Reduce, reuse, recyle

Fig.1: Conservativism

Here is a post for those who think that pointing out the inconsistency between a party’s name and its alleged position on an issue constitutes a decisive refutation of their view.  That “conservatives” fail to “conserve” or “preserve” or anything else along those lines does not mean they embody some kind of contradiction.  George Will has used this line on “progressives,” or his army of hollow men in years pastHere he is the other day:

Progressives are remarkably uninterested in progress. Social Security is 78 years old, and myriad social improvements have added 17 years to life expectancy since 1935, yet progressives insist the program remain frozen, like a fly in amber. Medicare is 48 years old, and the competence and role of medicine have been transformed since 1965, yet progressives cling to Medicare “as we know it.” And they say that the Voting Rights Act, another 48-year-old, must remain unchanged, despite dramatic improvements in race relations.

What kind of move is this?  I think it’s an equivocation–a rather textbook variety.  Clearly “progressive” means something different to “Progressives” (the name a half-hearted attempt at rebranding “liberal,” by the way).  Will’s thought goes something like this:

your name implies you like progress, but here is progress which you don’t like, so you’re not “progressive.”  Your self-understanding therefore is laughably contradictory.

The problem with this is that “progress” (1)–things getting better, more just, etc–and “progress” (2)–things changing–mean different things to alleged “progressives”.  Besides, what is at issue with voting rights is an empirical question: has progress been made on voting rights?  Progressives say, pointing to the recent election, no; (some) conservatives say yes.

*minor edit for clarity.

If the other guy were president

We’ve had a few discussions of subjunctive tu quoque here at the NS. (See Colin’s original post HERE). Well, here’s another version of it. Sean Paige at the National Review Online is concerned about a recent suggestion from two law professors that President Obama pursue environmental regulatory reform without including Congress. (NB, the title of his essay is “Under the Green Hammer,” a classic!) Here’s Paige’s reply:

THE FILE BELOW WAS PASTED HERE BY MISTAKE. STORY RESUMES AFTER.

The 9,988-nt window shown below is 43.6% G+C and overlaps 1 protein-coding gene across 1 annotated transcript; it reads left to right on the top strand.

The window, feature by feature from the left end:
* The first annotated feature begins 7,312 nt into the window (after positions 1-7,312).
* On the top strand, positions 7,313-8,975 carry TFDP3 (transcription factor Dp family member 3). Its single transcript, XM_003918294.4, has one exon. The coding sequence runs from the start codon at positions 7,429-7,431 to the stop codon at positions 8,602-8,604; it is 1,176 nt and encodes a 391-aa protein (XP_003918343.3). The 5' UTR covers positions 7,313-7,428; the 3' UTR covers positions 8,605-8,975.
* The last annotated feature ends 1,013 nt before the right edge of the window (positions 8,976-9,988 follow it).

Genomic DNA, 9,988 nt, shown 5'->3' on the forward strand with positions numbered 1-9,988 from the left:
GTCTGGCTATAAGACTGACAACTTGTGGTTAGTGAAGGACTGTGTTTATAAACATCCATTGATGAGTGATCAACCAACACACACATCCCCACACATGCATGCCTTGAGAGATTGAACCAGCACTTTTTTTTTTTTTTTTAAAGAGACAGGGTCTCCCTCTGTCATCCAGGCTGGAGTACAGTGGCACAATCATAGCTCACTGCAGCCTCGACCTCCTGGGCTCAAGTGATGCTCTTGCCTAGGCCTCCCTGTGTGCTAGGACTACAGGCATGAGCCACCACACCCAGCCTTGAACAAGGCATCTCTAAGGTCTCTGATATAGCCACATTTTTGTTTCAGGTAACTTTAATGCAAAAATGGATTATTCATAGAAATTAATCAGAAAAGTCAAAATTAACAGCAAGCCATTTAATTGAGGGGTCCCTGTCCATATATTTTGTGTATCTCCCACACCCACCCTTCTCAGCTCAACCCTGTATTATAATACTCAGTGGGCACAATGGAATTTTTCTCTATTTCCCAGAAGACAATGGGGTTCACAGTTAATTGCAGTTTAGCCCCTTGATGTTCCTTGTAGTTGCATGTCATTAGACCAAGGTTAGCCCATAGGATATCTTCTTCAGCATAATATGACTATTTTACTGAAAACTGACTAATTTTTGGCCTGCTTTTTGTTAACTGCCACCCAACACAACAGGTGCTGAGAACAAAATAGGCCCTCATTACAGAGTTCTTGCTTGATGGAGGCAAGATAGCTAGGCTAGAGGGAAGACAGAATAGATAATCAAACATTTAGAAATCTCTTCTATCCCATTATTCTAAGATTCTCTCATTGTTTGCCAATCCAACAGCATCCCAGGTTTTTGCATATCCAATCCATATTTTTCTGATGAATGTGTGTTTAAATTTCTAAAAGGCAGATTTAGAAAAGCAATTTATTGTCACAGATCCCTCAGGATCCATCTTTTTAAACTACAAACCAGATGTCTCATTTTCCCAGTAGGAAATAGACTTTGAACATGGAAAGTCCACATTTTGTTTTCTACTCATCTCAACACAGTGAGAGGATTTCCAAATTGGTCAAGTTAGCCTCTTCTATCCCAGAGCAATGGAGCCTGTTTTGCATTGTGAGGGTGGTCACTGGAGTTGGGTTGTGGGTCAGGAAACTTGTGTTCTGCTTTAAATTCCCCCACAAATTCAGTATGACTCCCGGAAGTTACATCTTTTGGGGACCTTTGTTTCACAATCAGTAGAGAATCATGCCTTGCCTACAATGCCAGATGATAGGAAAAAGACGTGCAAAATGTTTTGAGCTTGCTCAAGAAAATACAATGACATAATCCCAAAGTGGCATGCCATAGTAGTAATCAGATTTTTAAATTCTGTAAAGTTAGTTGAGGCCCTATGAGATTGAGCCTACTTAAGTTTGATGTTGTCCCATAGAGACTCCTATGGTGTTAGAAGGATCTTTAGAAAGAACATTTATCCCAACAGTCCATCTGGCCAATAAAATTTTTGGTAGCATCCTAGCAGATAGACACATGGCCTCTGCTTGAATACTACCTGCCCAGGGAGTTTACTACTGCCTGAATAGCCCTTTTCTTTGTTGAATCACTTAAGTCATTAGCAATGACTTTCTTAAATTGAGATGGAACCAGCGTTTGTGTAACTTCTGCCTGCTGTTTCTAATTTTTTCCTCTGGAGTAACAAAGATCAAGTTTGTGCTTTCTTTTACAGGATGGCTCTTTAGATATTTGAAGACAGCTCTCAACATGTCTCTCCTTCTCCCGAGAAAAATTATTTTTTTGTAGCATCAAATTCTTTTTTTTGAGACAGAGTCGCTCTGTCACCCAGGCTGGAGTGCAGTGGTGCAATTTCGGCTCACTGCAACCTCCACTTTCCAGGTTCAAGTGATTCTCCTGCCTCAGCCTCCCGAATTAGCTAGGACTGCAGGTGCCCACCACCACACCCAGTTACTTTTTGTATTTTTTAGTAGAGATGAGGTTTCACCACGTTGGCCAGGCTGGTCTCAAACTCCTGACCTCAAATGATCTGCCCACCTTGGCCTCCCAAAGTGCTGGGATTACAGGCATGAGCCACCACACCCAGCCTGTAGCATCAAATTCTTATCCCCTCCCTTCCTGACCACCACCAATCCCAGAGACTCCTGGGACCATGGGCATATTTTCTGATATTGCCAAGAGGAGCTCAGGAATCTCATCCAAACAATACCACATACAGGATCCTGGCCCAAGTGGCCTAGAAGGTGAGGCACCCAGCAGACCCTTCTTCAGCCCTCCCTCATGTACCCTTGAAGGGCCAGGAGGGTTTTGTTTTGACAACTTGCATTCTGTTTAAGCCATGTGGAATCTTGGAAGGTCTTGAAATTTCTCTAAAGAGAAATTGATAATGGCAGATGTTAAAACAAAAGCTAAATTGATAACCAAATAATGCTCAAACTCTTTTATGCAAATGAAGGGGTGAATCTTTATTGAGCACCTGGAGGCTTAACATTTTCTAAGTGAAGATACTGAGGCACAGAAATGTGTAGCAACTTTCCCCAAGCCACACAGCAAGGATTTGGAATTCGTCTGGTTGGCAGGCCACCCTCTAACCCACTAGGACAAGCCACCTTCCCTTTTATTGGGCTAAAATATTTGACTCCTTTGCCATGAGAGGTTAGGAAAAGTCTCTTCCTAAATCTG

But one can’t help wondering what they would say about the propriety and constitutionality of what they are urging if a conservative Republican were president. I’m guessing, at the risk of putting words into their mouths, that a Republican president who embarked on a concerted effort to ram an agenda through without even consulting Congress would stand accused by the two professors of having undemocratic, perhaps even dictatorial, tendencies.

Fair enough, but it’s worth wondering what Sean Paige would say, too.  I’m guessing that he’d be very proud of the Conservative President’s leadership in ignoring a Congress full of liberals. Hey, when we play the subjunctive tu quoque game, we get to stipulate counterfactuals so we all go down.

Mallard Fillmore’s critique by reportage?

Here's a recent Mallard Fillmore cartoon.  It portrays president Obama making two inferences.  First, there is the argument by projected increase:

P1: The rate of entitlements in 1962 was 6%

P2: The rate of entitlements in 2012 is 35%

C1: Entitlements are increasing at a rate of .58% a year.

The second inference is the regular conservative culture of dependency argument:

P3: If one depends on entitlements, one is dependent on the state.

P4: If one is dependent on the state, then one will vote for the welfare state

P5: If one votes for the welfare state, then one will vote for liberals.

C2: Those dependent on entitlements will vote for liberals.

Putting C1 and C2 together yield the final conclusion:

C3: The proportional voting block for liberals is increasing at .58% a year.

There are other features of the presentation in the background, too, namely, that it's implied that Obama already knows about the culture of dependency argument, and that because of that, he's arranged to make P2 true.  That is, it's a politically motivated move to make people dependent so as to make them Democrats. 

Now, I think it's clear that Fillmore is displaying the inferences here critically.  So what's the critical edge to it?  Here's my best try to reconstruct it:  the implication is that Obama is intentionally making people dependent on government assistance to make them more liberal.  That will make them more inclined to vote for him and his party in this and upcoming elections. 

But two questions here.  First, I don't think it's appropriate to attribute the first argument to Obama.  Few people would think that rates of increase like this are projectable.  There was a story circulating a few years back that given the rate of dropoff of jobs in philosophy in the last year, we're only three years away from having NO jobs. Of course, few precipitous dropoffs are projectable, as there are natural bottoms and tops to markets.  So even after the precipitious dropoff in PHIL jobs, it hit a bottom.  The same, presumably, is the case with dependency, at least in the sense of entitlement deployed here.

The second is whether the second argument is right, too.  England has a conservative party.  They win elections. Shouldn't that be enough to show that government assistance doesn't guarantee political affiliation? 

Regardless, the weird thing is that the Fillmore cartoon presents the very bad inferences as not just intellectual moves, but as plans

Even the daft find him stupid

A particularly frequent subvariety of argument from authority is the, for lack of a better description, "even sophists find his arguments fallacious" scheme.  The thought is that even people likely to make bad arguments have special authority when they point out a bad argument.